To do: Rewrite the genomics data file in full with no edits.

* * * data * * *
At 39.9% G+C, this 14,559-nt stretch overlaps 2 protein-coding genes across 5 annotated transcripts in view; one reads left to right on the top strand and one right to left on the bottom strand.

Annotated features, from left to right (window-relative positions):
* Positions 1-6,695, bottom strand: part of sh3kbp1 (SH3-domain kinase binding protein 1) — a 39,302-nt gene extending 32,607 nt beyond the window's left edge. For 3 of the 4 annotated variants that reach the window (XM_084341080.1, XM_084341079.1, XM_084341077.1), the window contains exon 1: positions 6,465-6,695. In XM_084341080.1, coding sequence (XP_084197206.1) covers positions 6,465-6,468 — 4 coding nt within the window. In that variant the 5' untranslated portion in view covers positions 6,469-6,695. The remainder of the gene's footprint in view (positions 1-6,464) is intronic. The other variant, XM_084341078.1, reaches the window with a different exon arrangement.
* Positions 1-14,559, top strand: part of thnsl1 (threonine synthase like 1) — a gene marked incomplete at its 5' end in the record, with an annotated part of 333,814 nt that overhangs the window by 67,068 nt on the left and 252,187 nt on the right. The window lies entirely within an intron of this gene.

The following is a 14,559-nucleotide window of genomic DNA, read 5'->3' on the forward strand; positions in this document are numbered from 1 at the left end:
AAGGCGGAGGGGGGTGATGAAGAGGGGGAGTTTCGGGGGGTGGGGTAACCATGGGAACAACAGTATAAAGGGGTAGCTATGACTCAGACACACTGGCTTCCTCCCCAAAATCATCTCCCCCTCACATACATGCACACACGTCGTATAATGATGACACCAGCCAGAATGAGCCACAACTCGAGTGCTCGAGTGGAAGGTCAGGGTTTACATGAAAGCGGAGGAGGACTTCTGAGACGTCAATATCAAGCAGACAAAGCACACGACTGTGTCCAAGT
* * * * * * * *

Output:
At 39.9% G+C, this 14,559-nt stretch overlaps 2 protein-coding genes across 5 annotated transcripts in view; one reads left to right on the top strand and one right to left on the bottom strand.

Annotated features, from left to right (window-relative positions):
* Positions 1-6,695, bottom strand: part of sh3kbp1 (SH3-domain kinase binding protein 1) — a 39,302-nt gene extending 32,607 nt beyond the window's left edge. For 3 of the 4 annotated variants that reach the window (XM_084341080.1, XM_084341079.1, XM_084341077.1), the window contains exon 1: positions 6,465-6,695. In XM_084341080.1, coding sequence (XP_084197206.1) covers positions 6,465-6,468 — 4 coding nt within the window. In that variant the 5' untranslated portion in view covers positions 6,469-6,695. The remainder of the gene's footprint in view (positions 1-6,464) is intronic. The other variant, XM_084341078.1, reaches the window with a different exon arrangement.
* Positions 1-14,559, top strand: part of thnsl1 (threonine synthase like 1) — a gene marked incomplete at its 5' end in the record, with an annotated part of 333,814 nt that overhangs the window by 67,068 nt on the left and 252,187 nt on the right. The window lies entirely within an intron of this gene.

The following is a 14,559-nucleotide window of genomic DNA, read 5'->3' on the forward strand; positions in this document are numbered from 1 at the left end:
AAGGCGGAGGGGGGTGATGAAGAGGGGGAGTTTCGGGGGGTGGGGTAACCATGGGAACAACAGTATAAAGGGGTAGCTATGACTCAGACACACTGGCTTCCTCCCCAAAATCATCTCCCCCTCACATACATGCACACACGTCGTATAATGATGACACCAGCCAGAATGAGCCACAACTCGAGTGCTCGAGTGGAAGGTCAGGGTTTACATGAAAGCGGAGGAGGACTTCTGAGACGTCAATATCAAGCAGACAAAGCACACGACTGTGTCCAAGT